The Green Flash, and Other Tales of Horror, Suspense, and Fantasy by Joan Aiken
Holt Rinehart & Winston, 1971
Genre: Suspense, horror, fantasy, children’s lit, short stories
Jacket copy: A small self-contained child who dreams reality; the ghost of a love-struck bicycle-riding night watchman; a canary who bears an acute resemblance to the younger sister of Charles II; an old lady, hard of hearing, almost blind, but with a murderous sense of smell–these are just a few of the characters you’ll encounter in this spine-tingling, mind-boggling collection by Joan Aiken.
The impact of the tales is varied and ranges all the way from grisly horror through old-fashioned mystery to comic fantasy. It’s a book to curl up with and enjoy on a dark, rainy night, a book which continues to astound from the first page to the very last.
Book report: So, though it’s been a couple of years since I found out that Joan Aiken had written a whole mess of books in concordance with The Wolves of Willoughby Chase (the Wolves Chronicles, they’re sometimes known as)–a shocking discovery for someone who’d read and re-read TWoWC like it was her job–I hadn’t read anything else by her til last winter’s Shivers for Christmas, which included a really excellent little story, “The Ferry.” I not sure why, but I don’t read short stories all that often, though I like them a great deal (especially TALES OF TERROR), but the title of The Green Flash was well-nigh irresistible. I mean, how evocative is that?
It is such an odd little collection of stories, ranging from the, well, grisly to the subtly disquieting, and from pathos to humor. And for the most part, they’re very, very good. I don’t think I disliked any of the stories, but I couldn’t say that I liked them all. Not because they were bad or uninteresting, but because of that lingering sense of disquiet (“Summer by the Sea” has taken me three readings to come to terms with, and it still makes me uncomfortable) they invoke. But that’s a good thing; I’d much rather puzzle over a story and how it made me feel than simply forget it. Read the rest of this entry »
Great Tales of Terror and the Supernatural edited by Phyllis Cerf Wagner and Herbert Wise
originally published 1944
Modern Library, 8th printing, 1994
Genre: Horror, anthology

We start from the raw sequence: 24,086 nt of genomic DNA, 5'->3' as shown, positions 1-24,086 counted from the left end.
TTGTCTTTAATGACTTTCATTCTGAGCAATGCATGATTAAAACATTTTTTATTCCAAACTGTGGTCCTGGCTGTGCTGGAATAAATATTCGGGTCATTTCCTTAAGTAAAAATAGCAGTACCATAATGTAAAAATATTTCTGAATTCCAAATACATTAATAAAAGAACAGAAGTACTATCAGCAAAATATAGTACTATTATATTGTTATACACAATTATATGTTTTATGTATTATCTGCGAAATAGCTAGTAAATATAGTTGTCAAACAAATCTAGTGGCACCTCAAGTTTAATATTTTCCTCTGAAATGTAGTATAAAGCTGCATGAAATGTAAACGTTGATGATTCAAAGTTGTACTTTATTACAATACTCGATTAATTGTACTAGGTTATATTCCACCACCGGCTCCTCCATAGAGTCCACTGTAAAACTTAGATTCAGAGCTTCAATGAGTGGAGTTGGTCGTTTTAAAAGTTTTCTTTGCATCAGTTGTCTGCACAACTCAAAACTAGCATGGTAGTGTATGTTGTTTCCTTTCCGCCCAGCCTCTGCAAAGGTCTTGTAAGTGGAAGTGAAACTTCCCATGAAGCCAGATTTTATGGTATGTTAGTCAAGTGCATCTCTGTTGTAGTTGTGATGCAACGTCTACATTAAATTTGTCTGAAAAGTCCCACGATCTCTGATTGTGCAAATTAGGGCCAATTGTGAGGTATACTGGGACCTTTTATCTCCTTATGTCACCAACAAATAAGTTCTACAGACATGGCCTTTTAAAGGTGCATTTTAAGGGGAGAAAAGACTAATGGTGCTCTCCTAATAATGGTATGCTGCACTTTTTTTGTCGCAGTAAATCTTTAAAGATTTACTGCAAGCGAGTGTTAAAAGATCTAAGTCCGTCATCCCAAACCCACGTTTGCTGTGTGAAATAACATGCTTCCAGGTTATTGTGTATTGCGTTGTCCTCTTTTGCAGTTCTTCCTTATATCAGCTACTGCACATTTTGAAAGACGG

Synopsis & Review:
From ghoulies and ghosties
and long-legged beasties
and things that go bump in the night,
Good Lord deliver us!
This is a massive tome, clocking in at over a thousand pages, with fifty-two stories by forty-two authors, from the early nineteenth century till World War II. There are textbook classics (Connell’s “The Most Dangerous Game,” Jacobs’ “The Monkey’s Paw,” and Saki’s “The Open Window”) and lesser-known works by masters (LeFanu’s “Green Tea,” Dineson’s “The Sailor-Boy’s Tale,” Blackwood’s “Confession”), and stories in every shade, form the comic or ironic to the downright horrible. (And even the occasional snorer.) Published in 1944, Great Tales of Terror and the Supernatural features none of the late twentieth century masters, such as Jackson or Matheson, but instead provides a solid foundation of modern horror. Each story (or pair of stories, as a few authors feature more than one) is prefaced by a short introduction, usually with some notes on the author and tale. These notes are occasionally humorous, reflecting the changes in seventy years of scholarship. For example, the introduction to Sheridan LeFanu’s “Green Tea” makes no mention of the author’s Uncle Silas or even “Carmilla,” a massively influential vampire story. Because “Green Tea”—which I’d never heard of—“[is] a favorite of anthologists.” You know, I used to read a lot of anthologies, and never once happened across this one. Heh. But, tastes change.
This was my final official book for RIP IV, and it took me FOREVER to finish this. I refused to consider completing the challenge until I had finished it, too. I thought I was never going to, and nearly gave up in despair several times. Three weeks! An entire fortnight, and nearly a half! How is that possible? “Schatzi,” you say, “Cut yourself some slack. It’s a thousand pages.” You don’t understand, a thousand pages is nothing to me; I can read that in a night if I like. Shoots, I read The Stand in a day—in sixth grade. Read the rest of this entry »